04 April 2019 Volume :7 Issue :14

Like Father, Like Son – Engineering is in the Genes!

Like Father, Like Son – Engineering is in the Genes!
Mechanical Engineering graduate, Mr Tyrone Bright with his proud father, Professor Glen Bright, UKZN Dean of Engineering.

Following in his father’s footsteps, Mr Tyrone Bright graduated from UKZN’s School of Engineering with a Bachelor of Science in Engineering (Mechanical Engineering) degree. 

His father, Dean and Head of the School of Engineering, Professor Glen Bright, was elated. ‘Tyrone has been an outstanding university student who has accomplished academic success beyond expectations. He developed into a talented young Mechanical Engineering student at UKZN. His willingness to help and assist others in academia and promote engineering to scholars is exceptional.’

Sharing his journey, Tyrone explained: ‘I went to Glenwood Preparatory School and on to Glenwood High where I matriculated. When I started high school, I was an average student but as I matured and moved through the grades, my interest in maths and science grew.

‘My dad always had robots and rockets at work and I loved working with them. I became more and more interested in how things worked and I wanted to be someone able to change the world in a significant way. Because of this, engineering seemed to be the best option as I saw how my dad as an academic was able to change and influence the lives of other people.’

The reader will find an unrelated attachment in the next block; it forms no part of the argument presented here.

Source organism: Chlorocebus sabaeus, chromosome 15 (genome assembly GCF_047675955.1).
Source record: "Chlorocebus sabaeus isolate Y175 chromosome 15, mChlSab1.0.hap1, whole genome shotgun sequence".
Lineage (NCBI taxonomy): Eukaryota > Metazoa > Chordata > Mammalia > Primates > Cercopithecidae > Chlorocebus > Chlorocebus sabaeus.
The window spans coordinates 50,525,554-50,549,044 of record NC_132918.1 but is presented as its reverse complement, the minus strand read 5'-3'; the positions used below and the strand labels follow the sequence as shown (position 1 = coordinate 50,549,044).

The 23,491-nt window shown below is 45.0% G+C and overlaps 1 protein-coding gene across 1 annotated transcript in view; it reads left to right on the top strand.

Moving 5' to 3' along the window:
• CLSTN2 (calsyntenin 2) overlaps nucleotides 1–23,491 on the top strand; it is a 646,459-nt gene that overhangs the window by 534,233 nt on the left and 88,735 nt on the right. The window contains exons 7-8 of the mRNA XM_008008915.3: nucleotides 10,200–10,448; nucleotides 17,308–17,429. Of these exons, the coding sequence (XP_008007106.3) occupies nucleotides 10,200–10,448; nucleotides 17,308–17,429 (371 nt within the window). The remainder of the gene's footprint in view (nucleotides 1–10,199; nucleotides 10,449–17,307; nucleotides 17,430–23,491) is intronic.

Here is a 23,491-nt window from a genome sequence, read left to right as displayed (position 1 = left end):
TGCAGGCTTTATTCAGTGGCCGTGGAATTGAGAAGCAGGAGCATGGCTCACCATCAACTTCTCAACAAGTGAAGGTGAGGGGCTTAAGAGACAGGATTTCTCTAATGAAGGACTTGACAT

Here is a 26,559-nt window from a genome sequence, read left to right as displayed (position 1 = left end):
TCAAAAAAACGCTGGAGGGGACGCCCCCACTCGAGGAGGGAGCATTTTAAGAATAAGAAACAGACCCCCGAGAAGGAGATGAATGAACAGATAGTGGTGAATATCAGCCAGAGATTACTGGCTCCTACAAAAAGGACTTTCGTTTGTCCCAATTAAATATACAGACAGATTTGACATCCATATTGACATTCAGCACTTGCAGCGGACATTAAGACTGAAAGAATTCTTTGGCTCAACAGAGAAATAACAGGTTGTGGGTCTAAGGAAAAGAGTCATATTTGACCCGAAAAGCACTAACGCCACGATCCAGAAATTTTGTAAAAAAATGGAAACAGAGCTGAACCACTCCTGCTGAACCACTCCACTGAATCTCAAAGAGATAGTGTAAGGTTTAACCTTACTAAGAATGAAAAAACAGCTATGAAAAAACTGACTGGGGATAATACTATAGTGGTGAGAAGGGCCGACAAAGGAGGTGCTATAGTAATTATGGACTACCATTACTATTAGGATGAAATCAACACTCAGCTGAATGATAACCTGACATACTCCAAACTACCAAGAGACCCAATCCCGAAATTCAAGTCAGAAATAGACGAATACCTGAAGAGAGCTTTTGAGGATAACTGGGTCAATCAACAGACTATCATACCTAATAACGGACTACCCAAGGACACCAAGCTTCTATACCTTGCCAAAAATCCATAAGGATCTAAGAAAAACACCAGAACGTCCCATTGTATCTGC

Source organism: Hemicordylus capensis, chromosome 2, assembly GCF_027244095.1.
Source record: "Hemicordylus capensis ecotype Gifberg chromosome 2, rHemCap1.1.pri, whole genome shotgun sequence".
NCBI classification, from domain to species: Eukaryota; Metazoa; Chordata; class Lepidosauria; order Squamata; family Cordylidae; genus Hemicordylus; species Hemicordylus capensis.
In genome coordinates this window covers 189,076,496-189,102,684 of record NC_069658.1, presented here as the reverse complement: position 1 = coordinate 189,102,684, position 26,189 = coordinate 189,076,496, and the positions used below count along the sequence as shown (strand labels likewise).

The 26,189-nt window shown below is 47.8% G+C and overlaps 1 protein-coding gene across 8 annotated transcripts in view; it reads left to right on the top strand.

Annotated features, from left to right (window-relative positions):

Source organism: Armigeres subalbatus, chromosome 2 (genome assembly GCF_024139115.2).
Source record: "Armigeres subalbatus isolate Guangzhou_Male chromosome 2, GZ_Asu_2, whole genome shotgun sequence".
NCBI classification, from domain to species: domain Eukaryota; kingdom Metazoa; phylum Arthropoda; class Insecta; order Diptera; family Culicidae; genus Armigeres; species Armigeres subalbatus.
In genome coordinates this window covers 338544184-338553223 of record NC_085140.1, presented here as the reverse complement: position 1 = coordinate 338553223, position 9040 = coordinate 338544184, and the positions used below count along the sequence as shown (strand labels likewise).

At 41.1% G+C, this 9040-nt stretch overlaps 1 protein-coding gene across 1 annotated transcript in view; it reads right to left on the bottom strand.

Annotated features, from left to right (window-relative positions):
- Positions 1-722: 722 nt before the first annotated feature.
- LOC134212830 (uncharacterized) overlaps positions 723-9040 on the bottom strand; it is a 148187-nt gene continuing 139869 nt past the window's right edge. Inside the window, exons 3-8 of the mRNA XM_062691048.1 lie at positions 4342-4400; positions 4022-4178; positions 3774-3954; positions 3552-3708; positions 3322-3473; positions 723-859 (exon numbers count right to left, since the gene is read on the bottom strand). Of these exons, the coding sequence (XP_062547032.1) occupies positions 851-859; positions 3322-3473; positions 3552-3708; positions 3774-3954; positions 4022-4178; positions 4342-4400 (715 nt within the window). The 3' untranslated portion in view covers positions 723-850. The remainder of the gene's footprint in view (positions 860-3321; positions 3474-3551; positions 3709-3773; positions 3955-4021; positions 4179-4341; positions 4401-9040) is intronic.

However, completing a degree at South Africa’s leading engineering school was no easy task for Tyrone. ‘It was definitely the most challenging thing I have ever done. It was highly rewarding revealing interesting ideas and concepts and also taught me how to think of innovative and new ideas to solve problems.’

Tyrone is currently reading for his Master’s degree in Mechanical Engineering at UKZN with a particular interest in Human-Robot Collaboration (HRC) for Advanced Manufacturing Systems. ‘To put it simply, it’s about creating an environment where humans and robots can work side by side to create products.’

Tyrone said his research area had the potential to significantly impact on society as it was a relatively new industry in Africa that would create highly skilled jobs, reduce unemployment and effectively improve the quality of life. This, he said, would be achieved through the development, construction and implementation of the HRC system that is part of the 4th Industrial Revolution.

His message to UKZN students is simple: ‘If people before you have done it, there is nothing stopping you from doing it. Only you can prevent yourself from achieving your goals.’

Words: Christian Ishimwe 

Photograph: Rajesh Jantilal

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